Editorial Cross-Pollination: Alix Reid from Carolrhoda Lab

My recent novel POINTE, CLAW came out the same day as WHAT GIRLS ARE MADE OF, a powerful novel about love and anti-love, female power and self-sabotage by Elana K. Arnold. She and I recently completed a West Coast book tour for these two books. We hit cities from LA to Seattle talking about  Feminism and the Female Body. You can read our notes from the road here and here and here.

Our novels are twins of a sort. Not only did they come out on the same day but both are heart-wrenching and rage-y explorations of what it means to be a girl in a girl’s body at this time and place in history, when the physical and emotional well-being of women is under assault. Elana and I also share an editor,  Alix Reid, the Executive Editor of Carolrhoda Books and Carolrhoda Lab, whose insights shaped our stories.

We asked Alix what it was like to work on these two books at the same time. Here’s what she said:

It was so exciting for me to have two books on my list, POINTE, CLAW and WHAT GIRLS ARE MADE OF, that both dealt with how young women are boxed into narrow definitions of what it means to be female and feminine and feminine “enough.” Although entirely different in content, the themes of each book touched on one another and made me ever more aware of how important it is to speak UP and speak OUT about ways in which girls are put in boxes, are silenced, are made to feel less than.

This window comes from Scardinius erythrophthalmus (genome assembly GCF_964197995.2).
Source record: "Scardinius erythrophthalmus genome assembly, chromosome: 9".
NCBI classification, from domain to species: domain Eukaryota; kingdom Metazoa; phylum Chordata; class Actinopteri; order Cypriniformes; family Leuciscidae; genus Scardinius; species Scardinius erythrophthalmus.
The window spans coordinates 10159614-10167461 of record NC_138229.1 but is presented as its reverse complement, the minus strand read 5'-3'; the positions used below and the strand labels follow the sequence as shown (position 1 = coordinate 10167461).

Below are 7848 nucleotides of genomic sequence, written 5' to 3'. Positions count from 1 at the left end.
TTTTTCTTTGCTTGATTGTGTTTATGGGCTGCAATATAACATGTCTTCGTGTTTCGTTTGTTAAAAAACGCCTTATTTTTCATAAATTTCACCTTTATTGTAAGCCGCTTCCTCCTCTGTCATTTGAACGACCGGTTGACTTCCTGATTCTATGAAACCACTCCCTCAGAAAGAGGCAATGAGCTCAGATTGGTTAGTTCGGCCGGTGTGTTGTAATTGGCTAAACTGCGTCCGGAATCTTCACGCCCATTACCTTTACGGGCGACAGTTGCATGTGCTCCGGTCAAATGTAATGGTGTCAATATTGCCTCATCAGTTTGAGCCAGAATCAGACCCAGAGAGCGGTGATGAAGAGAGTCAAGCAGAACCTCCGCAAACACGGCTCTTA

Both books show how ingrained patriarchy is, buried even in the girls themselves, so that they are the ones who are monitoring their own femininity as much as the outside world. I think that was one of the richest parts of working on these books for me—both Amber and Elana understood that what can pose the most danger to young women’s sense of themselves is that they unconsciously absorb false messages about what it means to be a girl the world around them—that they are they become their own jailers, in some sense, inflicting punishment on themselves if they feel they are not somehow matching an external definition of femininity.

We need books like POINTE, CLAW and WHAT GIRLS ARE MADE OF to show readers the dangers inherent in what continues to be a patriarchal culture, and we continue to need stories of girls who transcend the narrow definitions of femininity that can bind them and restrict them. Books like these two give girls ways of seeing they are not alone, show them how easy it is to get caught up in false definitions of femininity, and give them ways of thinking differently about themselves in ways that aren’t preachy or heavy-handed.

Editing these two books brought back many memories from when I was a teenager, and reminded me of by my own doubts and fears about whether I was a “good girl.” I wish I’d had these books to read back then—I know they would have helped me!

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